Criminal Law

By Rachael Scott


The problem of legalising medicinal cannabis use

Come November, the legalisation of marijuana use for medical purposes will come into effect in Canberra. This is a ground-breaking feat, and has the potential to benefit many ill (some terminally) people. However, use of this particular substance may be controversial, therefore it is vital that patients are aware of the potential criminal law consequences that may flow.

Australia’s tough roadside drug testing laws are a growing concern, and many question how they are going to co-exist with those needing to use marijuana for medicinal purposes. Roadside drug testing has increased significantly over the last 12 months, particularly in the ACT and NSW. What’s more, many drivers charged insist that it had been days or weeks since they had taken the drug.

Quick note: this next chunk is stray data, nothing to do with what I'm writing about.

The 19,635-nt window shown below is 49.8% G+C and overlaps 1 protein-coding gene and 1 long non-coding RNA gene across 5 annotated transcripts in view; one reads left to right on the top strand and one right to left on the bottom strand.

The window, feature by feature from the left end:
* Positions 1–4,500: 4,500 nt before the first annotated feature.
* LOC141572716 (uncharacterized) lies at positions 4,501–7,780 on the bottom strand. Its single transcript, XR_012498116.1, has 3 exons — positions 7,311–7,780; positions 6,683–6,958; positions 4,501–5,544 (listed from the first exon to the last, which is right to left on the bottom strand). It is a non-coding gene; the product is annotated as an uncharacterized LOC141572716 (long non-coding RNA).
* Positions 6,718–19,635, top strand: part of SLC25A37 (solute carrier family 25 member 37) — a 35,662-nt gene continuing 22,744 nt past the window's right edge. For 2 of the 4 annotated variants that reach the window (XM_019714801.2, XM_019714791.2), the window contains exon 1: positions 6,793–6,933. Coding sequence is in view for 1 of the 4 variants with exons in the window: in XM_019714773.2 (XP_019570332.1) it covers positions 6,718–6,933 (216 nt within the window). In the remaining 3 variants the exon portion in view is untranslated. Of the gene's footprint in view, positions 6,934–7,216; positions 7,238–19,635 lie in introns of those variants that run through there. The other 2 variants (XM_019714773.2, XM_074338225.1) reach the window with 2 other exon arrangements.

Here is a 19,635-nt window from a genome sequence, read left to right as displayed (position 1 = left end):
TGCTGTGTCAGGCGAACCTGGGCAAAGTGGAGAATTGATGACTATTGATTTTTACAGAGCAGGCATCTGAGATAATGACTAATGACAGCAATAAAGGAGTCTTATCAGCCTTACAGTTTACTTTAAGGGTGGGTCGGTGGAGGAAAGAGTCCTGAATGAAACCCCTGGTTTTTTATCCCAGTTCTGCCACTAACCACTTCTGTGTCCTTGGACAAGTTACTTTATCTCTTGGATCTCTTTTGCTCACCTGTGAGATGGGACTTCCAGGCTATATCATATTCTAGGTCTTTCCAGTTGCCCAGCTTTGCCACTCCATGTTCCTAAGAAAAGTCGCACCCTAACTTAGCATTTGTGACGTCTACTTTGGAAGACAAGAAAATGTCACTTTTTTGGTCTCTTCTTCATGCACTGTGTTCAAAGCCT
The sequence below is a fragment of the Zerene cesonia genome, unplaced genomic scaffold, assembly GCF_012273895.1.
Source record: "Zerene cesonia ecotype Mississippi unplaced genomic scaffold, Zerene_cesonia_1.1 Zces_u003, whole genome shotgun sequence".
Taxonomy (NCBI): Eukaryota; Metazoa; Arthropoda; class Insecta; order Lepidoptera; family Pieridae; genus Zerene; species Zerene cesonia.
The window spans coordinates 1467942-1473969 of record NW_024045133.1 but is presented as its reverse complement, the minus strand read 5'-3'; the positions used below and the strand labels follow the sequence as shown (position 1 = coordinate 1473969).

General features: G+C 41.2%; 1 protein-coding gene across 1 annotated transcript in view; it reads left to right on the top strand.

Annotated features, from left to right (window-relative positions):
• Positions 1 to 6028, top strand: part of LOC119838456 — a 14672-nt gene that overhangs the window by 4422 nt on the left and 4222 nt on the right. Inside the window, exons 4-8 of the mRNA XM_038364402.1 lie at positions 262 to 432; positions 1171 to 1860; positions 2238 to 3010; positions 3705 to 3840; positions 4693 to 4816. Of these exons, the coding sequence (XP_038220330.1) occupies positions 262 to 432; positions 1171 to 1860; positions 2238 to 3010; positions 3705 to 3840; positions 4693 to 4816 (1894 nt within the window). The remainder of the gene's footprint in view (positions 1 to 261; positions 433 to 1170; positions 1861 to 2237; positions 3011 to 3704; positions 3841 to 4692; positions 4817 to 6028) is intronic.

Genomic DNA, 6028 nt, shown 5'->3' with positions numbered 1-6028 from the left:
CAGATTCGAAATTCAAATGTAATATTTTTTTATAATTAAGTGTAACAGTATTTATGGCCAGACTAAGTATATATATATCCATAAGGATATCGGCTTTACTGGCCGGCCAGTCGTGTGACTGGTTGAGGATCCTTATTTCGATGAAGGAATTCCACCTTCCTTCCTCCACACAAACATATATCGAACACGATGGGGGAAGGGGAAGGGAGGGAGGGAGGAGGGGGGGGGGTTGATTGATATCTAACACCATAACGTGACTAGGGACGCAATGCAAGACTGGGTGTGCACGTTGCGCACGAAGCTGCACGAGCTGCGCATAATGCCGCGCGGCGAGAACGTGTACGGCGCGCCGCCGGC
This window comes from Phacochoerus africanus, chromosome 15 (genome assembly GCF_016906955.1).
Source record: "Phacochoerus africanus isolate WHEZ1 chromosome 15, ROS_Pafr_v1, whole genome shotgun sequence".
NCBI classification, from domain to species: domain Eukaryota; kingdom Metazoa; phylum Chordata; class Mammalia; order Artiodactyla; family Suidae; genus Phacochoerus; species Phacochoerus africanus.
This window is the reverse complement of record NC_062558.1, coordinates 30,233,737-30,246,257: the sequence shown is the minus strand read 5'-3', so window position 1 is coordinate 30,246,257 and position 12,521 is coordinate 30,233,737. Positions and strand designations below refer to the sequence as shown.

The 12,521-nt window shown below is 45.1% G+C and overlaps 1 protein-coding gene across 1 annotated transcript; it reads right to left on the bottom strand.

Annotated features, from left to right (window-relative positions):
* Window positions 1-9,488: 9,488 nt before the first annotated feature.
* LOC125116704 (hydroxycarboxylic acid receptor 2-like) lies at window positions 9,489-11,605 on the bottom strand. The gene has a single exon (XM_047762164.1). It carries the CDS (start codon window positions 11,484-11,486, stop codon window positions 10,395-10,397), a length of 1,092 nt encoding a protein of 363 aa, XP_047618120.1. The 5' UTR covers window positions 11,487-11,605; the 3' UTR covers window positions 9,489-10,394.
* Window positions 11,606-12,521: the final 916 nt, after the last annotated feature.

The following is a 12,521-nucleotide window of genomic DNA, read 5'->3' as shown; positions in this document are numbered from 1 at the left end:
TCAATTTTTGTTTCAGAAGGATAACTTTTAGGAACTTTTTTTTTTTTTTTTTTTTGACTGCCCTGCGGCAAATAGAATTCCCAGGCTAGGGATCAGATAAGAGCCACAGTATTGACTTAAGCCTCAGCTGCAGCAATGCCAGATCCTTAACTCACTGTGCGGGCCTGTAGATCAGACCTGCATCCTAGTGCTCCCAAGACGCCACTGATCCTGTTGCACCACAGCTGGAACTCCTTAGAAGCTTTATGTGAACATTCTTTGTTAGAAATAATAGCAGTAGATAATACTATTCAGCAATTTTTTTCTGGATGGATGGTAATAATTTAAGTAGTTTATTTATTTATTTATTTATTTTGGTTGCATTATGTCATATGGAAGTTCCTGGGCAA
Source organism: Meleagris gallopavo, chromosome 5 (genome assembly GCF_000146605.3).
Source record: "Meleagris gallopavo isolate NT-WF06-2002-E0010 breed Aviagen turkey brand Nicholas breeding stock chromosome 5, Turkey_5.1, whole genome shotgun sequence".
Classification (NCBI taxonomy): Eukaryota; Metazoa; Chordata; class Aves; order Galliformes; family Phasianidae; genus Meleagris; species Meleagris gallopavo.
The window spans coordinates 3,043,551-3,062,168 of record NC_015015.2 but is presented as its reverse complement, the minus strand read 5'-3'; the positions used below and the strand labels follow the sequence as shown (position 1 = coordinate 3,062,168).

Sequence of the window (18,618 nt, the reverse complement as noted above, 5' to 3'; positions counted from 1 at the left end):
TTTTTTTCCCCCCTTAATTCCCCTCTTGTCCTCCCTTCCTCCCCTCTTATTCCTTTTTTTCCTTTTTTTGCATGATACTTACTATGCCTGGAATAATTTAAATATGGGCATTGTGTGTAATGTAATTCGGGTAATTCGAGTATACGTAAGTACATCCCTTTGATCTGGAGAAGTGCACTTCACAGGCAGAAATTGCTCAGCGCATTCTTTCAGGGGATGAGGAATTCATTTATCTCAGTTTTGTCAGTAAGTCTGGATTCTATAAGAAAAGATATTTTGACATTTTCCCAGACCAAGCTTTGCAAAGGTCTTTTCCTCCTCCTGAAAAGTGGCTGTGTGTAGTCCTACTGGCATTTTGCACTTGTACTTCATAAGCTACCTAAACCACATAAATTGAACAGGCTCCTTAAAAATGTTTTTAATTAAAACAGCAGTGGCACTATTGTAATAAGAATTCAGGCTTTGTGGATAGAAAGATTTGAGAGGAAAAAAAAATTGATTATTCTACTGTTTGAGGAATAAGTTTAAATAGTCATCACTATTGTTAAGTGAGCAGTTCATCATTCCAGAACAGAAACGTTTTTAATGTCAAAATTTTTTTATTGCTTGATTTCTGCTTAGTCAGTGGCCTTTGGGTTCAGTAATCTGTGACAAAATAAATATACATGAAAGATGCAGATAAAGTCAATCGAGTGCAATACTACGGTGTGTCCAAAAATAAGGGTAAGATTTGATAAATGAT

Unlike fast acting drugs, such as heroin or cocaine, the psychoactive ingredient of marijuana, THC, is fat-soluble rather than water soluble, and therefore takes far longer for traces of the drug to leave the user’s system. To complicate matters, there is no precise estimate of time it takes before a user would not be subject to a drug driving charge.

According to Drug and Alcohol Research and Training Australia (DARTA), it can take anywhere between 2 days and 11 weeks for traces of the drug to leave urine, 2 days for traces to be removed from the user’s blood, 1 – 10 days for traces to be removed from saliva, and up to 90 days for it to be removed from hair and nails. Whilst it is not clear where each person would fit on the spectrum, it is clear that the more frequently you use the drug, the longer it takes to leave your system. The fact that it can take up to 10 days for all traces of the drug to be cleared from a person’s saliva is particularly concerning, due to the fact that this is what is used in road side drug tests.

Legalising medicinal cannabis use without complimentary changes to drug driving laws will risk leaving Canberra’s patients in a hopelessly unfair position.